Friday, October 18, 2013

Why bureaucracy matters

This is my latest intellectual trip, especially the topic of public service delivery. It combines a lot of things I’m interested in – institution building, rule of law, making government work. I also like it because it touches on the existential question of all policy: what does government do well and how can it do this better? Where should government be involved and where not, and how can it function well where it exists? In the same way that people are starting to realize that the first rule of development should be to do no harm, I like applying this idea to all policymaking.  My current fellowship/job gives me a terrific platform to view this within the context of a developing country government.

Happily, I'm not alone here.  Chris Blattman thinks "'bureaucracy' will be the most topical development topic in five years," so I might as well get an early start.

Here’s a good passage from one of the foundational articles in this topic:
It is now widely appreciated that government failure may be as important as market failure, and the mere existence of the latter does not necessarily justify government intervention.  To the extent government intervention is called for, this does not automatically mean direct involvement of the state in economic activity and could entail indirect involvement through partnership with the private sector, and the “third sector” consisting of voluntary and community organizations.
And another:
The traditional model of state provision assumes away incentive problems, assuming that the government can stipulate and enforce a level of provision. It implicitly assumes that individuals who work in the public sector need little direct motivation to pursue the social good. Rewards therefore depended little on performance. The implicit assumption was that teachers, health care professionals and bureaucrats are publicly spirited and that this was enough. 
The article has lots of other little tidbits worthy of further exploration.  For instance:
Persson and Tabellini argue that proportional representation and parliamentary systems provide better  incentives for provision of public goods. 
Such an argument may help to explain (among other reasons) why Americans seem to get so little bang for their taxpayer dollar compared to, say, Germany.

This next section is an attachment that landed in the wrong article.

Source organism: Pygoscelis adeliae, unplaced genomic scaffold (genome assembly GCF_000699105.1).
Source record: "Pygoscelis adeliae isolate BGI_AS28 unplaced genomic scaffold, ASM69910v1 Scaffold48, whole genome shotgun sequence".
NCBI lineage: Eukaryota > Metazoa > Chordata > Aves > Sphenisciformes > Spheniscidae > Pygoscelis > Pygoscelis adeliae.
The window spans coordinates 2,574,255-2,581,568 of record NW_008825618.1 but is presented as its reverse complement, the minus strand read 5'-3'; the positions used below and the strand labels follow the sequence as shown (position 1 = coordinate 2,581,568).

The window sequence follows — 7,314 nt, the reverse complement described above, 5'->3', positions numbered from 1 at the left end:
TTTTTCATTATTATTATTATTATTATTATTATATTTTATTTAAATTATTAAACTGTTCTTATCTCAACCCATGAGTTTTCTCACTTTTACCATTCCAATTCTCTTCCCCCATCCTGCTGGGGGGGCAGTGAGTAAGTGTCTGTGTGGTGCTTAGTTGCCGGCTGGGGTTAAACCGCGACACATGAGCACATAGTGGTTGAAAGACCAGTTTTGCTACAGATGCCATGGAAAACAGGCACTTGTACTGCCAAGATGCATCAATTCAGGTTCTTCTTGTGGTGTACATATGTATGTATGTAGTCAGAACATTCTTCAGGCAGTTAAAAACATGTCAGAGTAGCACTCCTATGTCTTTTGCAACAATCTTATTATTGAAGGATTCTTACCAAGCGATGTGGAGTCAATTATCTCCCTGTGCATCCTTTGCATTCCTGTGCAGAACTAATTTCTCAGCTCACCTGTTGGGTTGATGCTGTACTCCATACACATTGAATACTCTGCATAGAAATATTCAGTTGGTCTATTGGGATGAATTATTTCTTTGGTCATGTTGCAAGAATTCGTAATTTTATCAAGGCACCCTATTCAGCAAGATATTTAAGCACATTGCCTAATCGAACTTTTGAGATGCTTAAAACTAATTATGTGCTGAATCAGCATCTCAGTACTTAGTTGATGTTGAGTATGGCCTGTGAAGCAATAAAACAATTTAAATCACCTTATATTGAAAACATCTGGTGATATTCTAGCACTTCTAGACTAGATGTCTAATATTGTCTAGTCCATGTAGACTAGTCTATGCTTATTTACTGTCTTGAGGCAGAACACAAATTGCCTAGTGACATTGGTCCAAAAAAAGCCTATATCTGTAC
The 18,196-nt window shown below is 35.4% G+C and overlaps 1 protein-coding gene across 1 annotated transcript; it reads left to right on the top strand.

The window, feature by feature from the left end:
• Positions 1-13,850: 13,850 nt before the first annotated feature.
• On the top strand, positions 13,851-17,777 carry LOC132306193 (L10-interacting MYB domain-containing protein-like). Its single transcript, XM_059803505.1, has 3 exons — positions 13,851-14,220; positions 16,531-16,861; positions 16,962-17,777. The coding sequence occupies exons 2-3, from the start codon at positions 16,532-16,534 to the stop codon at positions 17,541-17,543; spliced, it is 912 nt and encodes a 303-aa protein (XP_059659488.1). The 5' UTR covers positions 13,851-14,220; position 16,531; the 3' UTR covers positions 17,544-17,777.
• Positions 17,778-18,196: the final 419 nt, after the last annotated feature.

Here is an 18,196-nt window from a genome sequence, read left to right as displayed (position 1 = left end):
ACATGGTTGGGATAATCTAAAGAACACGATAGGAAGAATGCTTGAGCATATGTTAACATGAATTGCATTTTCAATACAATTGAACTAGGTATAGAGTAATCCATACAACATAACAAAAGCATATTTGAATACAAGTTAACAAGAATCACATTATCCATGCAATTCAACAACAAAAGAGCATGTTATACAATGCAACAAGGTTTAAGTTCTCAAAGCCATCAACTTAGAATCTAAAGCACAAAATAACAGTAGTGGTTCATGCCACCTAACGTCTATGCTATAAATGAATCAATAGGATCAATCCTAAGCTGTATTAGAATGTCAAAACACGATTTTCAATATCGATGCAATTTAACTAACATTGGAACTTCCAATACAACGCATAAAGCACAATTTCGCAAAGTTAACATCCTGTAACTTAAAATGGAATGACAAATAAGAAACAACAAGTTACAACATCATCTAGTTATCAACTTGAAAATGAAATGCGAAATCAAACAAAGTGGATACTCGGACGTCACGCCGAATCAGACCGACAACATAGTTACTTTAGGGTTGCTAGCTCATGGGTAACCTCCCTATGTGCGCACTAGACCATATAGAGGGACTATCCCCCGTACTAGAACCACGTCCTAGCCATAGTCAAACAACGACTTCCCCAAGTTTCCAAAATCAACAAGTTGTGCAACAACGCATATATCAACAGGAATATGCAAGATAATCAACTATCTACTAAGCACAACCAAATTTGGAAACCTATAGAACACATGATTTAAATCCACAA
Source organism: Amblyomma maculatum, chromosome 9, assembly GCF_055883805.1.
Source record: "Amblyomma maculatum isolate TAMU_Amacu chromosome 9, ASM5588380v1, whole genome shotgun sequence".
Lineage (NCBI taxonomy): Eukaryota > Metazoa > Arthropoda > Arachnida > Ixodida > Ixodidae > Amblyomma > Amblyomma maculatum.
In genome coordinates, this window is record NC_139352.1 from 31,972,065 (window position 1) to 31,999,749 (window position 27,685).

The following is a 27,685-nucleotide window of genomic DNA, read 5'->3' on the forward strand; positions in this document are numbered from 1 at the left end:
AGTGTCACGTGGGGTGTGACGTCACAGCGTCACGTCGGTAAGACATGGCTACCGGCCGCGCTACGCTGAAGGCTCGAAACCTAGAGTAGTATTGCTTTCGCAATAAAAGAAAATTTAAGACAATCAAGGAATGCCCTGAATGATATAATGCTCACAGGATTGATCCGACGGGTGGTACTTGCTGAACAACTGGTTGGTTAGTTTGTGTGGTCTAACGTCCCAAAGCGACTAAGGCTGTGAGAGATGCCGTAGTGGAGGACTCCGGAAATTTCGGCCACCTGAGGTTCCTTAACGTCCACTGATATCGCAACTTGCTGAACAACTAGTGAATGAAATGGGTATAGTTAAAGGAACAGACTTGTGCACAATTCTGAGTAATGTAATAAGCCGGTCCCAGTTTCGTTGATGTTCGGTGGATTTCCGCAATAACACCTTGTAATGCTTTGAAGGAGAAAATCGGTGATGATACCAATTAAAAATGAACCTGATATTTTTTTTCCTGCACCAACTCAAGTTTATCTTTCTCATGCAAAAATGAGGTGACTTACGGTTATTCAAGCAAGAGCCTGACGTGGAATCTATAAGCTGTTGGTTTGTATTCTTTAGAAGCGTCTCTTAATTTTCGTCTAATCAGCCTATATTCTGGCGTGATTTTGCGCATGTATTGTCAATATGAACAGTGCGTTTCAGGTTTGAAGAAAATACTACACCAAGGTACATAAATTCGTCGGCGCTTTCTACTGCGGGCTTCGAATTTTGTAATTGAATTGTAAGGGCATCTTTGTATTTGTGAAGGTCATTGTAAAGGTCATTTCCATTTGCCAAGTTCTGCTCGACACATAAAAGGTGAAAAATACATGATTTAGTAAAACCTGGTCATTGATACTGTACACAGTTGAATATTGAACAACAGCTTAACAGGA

Monday, October 14, 2013

Improving human resources in the health sector

The focus of my work conference this past week was on "how to improve human resources in the health sector."

There are several problems with human resources in Cote d'Ivoire's health system, but the main one is that there simply aren't enough people.  Not enough doctors, nurses, midwives, or health officials.  A lot of people left during the crisis this past decade, and the existing schools and training institutions are poorly equipped to fill the gap.

The schools are already overburdened and there is concern that increasing the ratio of students to teachers would decrease quality to unacceptable levels.  The Ministry of Health would like to create more schools and hire more staff for existing schools, but there are a lot of competing demands for funding.  They will probably be able to open a couple of schools and hire some more teachers, but not enough to produce the number of health sector personnel that is needed.  So what to do?

One option that was discussed is accrediting private schools to train health workers.  But a number of people were skeptical that this could work in a country of Cote d'Ivoire's level of development.  They cited recent privatizations of health training in Senegal and Benin as examples of why accrediting private institutions would not work in Cote d'Ivoire.  I was curious about the factual basis for these concerns.  Does a country need to attain a certain level of economic development or administrative sophistication before such public-private partnerships can function effectively?  Information on this topic is not easy to unearth.  The Center for Global Development discusses in a recent report on Partnerships with the Private Sector in Health:
Policies, such as those related to contracting or accreditation, that engage and influence the private sector are complex and challenging They require specialized skills and new practices built on experiences in other countries and basic principles of economics, regulation, business, and other fields The technical assistance available to public officials in developing countries, however, typically offers little support and expertise on private-sector engagement. 
The language is quite general, but it suggests that accreditation can be challenging for less experienced administrative bodies.  The opposing (libertarian) argument would be that it's unclear why the government should be so much better at creating effective schools and training institutions for health workers.  I don't yet have enough experience in developing country economies to know how strong this argument is.  On the one hand, if a private institution is churning out poor quality workers, won't hospitals and clinics stop hiring such workers?  On the other hand, I imagine the picture is much more complex than that.  From what I've seen, the Ivorian bureaucracy has a complex relationship with diplomas, trainings and other qualifications that I don't yet understand at all.  

I will revisit this question in a couple of months.  It seems that there are two main questions to be answered: 1) Could private accreditation of health worker training improve the human resources situation in Cote d'Ivoire? 2) And if so, what is the best way to institute a private accreditation program for health workers in a developing country?  This ASCP article provides some useful background on the latter question.